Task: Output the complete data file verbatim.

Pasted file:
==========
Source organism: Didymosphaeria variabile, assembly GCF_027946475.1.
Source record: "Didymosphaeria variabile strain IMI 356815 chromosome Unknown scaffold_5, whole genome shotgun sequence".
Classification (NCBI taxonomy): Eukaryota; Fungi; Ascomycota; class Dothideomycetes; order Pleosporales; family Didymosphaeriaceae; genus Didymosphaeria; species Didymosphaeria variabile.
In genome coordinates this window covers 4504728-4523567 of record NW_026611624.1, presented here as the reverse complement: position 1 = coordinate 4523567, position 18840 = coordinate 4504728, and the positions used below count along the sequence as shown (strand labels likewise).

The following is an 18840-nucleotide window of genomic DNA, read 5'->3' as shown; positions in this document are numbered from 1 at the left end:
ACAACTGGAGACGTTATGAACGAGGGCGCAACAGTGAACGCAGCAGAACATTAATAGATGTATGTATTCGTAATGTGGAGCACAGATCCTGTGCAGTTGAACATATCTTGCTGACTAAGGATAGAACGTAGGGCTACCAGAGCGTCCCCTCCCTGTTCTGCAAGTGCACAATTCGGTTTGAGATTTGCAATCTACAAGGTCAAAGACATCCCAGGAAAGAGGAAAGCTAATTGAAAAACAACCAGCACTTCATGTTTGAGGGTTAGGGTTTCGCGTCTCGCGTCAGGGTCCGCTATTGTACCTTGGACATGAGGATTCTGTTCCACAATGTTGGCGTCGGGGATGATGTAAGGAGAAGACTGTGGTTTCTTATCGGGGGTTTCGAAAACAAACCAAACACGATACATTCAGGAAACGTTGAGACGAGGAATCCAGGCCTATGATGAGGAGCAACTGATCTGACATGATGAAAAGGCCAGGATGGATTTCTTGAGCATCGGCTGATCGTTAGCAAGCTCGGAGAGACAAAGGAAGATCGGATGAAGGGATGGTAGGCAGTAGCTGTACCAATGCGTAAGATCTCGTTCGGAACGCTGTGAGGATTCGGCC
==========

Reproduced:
Source organism: Didymosphaeria variabile, assembly GCF_027946475.1.
Source record: "Didymosphaeria variabile strain IMI 356815 chromosome Unknown scaffold_5, whole genome shotgun sequence".
Classification (NCBI taxonomy): Eukaryota; Fungi; Ascomycota; class Dothideomycetes; order Pleosporales; family Didymosphaeriaceae; genus Didymosphaeria; species Didymosphaeria variabile.
In genome coordinates this window covers 4504728-4523567 of record NW_026611624.1, presented here as the reverse complement: position 1 = coordinate 4523567, position 18840 = coordinate 4504728, and the positions used below count along the sequence as shown (strand labels likewise).

The following is an 18840-nucleotide window of genomic DNA, read 5'->3' as shown; positions in this document are numbered from 1 at the left end:
ACAACTGGAGACGTTATGAACGAGGGCGCAACAGTGAACGCAGCAGAACATTAATAGATGTATGTATTCGTAATGTGGAGCACAGATCCTGTGCAGTTGAACATATCTTGCTGACTAAGGATAGAACGTAGGGCTACCAGAGCGTCCCCTCCCTGTTCTGCAAGTGCACAATTCGGTTTGAGATTTGCAATCTACAAGGTCAAAGACATCCCAGGAAAGAGGAAAGCTAATTGAAAAACAACCAGCACTTCATGTTTGAGGGTTAGGGTTTCGCGTCTCGCGTCAGGGTCCGCTATTGTACCTTGGACATGAGGATTCTGTTCCACAATGTTGGCGTCGGGGATGATGTAAGGAGAAGACTGTGGTTTCTTATCGGGGGTTTCGAAAACAAACCAAACACGATACATTCAGGAAACGTTGAGACGAGGAATCCAGGCCTATGATGAGGAGCAACTGATCTGACATGATGAAAAGGCCAGGATGGATTTCTTGAGCATCGGCTGATCGTTAGCAAGCTCGGAGAGACAAAGGAAGATCGGATGAAGGGATGGTAGGCAGTAGCTGTACCAATGCGTAAGATCTCGTTCGGAACGCTGTGAGGATTCGGCC